A rock critic tells about the love of life via a series of 15 mix tapes full to bursting with songs of passion, regret and bad rhyme schemes.
Like any true music obsessive, Sheffield—a contributing editor at Rolling Stone, where he writes the “Pop Life” column—has a vast back catalog of mix tapes, either self-made or given as gifts. In this touching and frequently hilarious book, Sheffield structures each of the 15 chapters around a different mix tape, most of which relate in some way to his wife, Renée, who died of a sudden pulmonary embolism in 1997, after they'd been married for five years. Even though Sheffield was a geeky Irish Catholic music obsessive from Boston and Renée was a “real cool hell-raising Appalachian punk-rock girl” who was raised Southern Baptist, “rooted for the Atlanta Braves and sewed her own silver vinyl pants,” when the two met in Charlottesville, they clicked. Renée would take them driving for hours on southern roads just so they could sing along to songs on the radio, while Sheffield was the kind of guy who made mix tapes to do the dishes to. While eulogizing the punk awesomeness of Renée, Sheffield also throws in a surprisingly heartfelt eulogy for the unsung ’90s, “an open, free time of possibilities, changes we thought were permanent,” before radio lost its last vestige of non-homogenization, and Pavement was the greatest band of all time. This is a lightly-handled, skillful and sincere celebration of pop, of love, sad songs, bad songs and the long, nearly unbearable ache of being a young widower.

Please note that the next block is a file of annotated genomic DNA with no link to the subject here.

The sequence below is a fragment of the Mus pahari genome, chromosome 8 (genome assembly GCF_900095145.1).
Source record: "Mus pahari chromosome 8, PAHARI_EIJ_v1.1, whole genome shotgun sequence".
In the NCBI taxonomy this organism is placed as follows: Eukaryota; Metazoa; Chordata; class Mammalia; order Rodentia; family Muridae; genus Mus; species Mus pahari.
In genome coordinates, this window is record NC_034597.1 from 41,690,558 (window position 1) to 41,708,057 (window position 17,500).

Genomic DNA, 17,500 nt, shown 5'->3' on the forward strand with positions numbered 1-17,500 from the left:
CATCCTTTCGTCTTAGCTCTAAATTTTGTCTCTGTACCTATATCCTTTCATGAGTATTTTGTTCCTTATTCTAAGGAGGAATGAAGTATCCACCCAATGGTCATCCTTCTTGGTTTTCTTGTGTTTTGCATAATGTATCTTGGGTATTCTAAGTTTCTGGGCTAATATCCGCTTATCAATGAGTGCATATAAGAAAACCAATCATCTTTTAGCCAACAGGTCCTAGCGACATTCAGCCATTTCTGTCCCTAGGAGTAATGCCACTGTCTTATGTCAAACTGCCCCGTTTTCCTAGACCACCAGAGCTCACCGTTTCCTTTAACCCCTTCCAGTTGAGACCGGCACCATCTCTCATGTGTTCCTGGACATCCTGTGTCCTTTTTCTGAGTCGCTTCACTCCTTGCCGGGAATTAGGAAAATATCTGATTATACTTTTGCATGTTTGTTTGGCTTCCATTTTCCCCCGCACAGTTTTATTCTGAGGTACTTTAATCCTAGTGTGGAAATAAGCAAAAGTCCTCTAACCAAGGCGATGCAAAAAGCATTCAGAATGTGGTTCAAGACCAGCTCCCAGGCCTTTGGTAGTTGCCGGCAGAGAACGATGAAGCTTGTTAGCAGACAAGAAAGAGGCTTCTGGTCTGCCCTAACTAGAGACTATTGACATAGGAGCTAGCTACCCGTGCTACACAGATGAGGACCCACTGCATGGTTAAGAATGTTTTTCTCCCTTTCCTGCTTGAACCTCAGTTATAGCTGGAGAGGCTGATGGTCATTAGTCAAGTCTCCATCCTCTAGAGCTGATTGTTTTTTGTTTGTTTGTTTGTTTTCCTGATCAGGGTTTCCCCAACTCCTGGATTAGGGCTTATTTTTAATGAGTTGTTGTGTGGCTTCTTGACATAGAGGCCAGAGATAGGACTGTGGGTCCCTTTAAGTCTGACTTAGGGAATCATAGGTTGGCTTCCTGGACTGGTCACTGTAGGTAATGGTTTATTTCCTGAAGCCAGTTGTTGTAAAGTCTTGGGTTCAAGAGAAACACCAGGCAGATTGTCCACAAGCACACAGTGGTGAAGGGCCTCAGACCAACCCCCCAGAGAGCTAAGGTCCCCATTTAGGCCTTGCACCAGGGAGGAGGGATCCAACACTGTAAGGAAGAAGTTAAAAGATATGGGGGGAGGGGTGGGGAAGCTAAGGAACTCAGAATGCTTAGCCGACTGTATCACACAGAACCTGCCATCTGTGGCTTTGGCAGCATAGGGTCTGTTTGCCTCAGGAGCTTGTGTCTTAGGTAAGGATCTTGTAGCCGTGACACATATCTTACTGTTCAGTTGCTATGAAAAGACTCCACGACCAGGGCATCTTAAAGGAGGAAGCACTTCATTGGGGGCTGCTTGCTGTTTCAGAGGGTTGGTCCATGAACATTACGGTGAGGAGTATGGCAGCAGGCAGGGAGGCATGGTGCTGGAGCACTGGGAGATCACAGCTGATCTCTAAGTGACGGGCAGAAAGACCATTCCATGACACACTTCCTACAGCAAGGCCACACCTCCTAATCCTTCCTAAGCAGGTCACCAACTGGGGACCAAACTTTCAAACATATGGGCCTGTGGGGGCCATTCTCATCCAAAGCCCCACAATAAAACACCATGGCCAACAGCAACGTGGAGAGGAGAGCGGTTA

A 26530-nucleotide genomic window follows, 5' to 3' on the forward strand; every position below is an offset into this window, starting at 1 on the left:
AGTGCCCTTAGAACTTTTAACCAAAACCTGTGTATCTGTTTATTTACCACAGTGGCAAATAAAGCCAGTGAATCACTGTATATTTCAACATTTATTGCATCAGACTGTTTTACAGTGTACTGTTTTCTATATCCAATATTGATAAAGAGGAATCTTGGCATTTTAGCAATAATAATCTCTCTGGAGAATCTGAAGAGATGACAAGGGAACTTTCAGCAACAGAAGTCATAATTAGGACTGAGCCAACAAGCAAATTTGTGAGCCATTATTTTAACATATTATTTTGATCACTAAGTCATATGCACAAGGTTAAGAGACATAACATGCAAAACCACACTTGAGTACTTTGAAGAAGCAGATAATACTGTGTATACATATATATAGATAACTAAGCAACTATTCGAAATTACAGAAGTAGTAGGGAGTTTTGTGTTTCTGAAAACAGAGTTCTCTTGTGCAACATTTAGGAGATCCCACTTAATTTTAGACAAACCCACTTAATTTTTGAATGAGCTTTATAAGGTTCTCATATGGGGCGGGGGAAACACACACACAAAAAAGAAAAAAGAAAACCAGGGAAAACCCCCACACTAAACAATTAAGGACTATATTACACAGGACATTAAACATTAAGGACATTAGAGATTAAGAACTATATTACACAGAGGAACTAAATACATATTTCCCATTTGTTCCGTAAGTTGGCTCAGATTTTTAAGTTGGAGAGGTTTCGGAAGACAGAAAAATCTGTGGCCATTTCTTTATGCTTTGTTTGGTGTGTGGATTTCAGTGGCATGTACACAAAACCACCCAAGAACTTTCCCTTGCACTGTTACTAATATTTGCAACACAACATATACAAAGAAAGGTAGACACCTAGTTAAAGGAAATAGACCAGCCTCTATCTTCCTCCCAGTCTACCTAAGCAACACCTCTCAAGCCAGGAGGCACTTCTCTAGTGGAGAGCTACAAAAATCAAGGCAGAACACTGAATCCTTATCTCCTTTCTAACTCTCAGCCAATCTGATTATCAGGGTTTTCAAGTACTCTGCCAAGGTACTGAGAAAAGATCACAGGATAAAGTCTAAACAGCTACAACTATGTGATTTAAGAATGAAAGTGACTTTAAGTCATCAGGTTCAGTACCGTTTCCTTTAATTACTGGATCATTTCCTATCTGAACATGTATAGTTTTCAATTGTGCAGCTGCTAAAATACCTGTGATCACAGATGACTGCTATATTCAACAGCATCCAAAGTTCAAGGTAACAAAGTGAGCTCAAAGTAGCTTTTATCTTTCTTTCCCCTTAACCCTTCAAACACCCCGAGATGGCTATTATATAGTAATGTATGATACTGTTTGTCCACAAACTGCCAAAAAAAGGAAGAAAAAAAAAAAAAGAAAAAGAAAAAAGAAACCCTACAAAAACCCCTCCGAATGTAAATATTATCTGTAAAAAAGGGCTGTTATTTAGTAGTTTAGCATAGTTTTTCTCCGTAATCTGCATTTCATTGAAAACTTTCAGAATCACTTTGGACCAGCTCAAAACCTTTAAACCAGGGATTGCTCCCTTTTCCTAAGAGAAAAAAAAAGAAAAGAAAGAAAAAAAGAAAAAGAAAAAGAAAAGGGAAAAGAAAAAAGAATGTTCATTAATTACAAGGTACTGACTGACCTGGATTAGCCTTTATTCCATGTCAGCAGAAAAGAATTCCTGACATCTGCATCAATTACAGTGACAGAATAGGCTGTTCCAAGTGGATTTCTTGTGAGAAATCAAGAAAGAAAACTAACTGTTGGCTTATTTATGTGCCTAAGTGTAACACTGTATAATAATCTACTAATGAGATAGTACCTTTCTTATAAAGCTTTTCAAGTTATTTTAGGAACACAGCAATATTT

Witty and wise; a true candidate for the All-Time Desert Island Top 5 Books About Pop Music.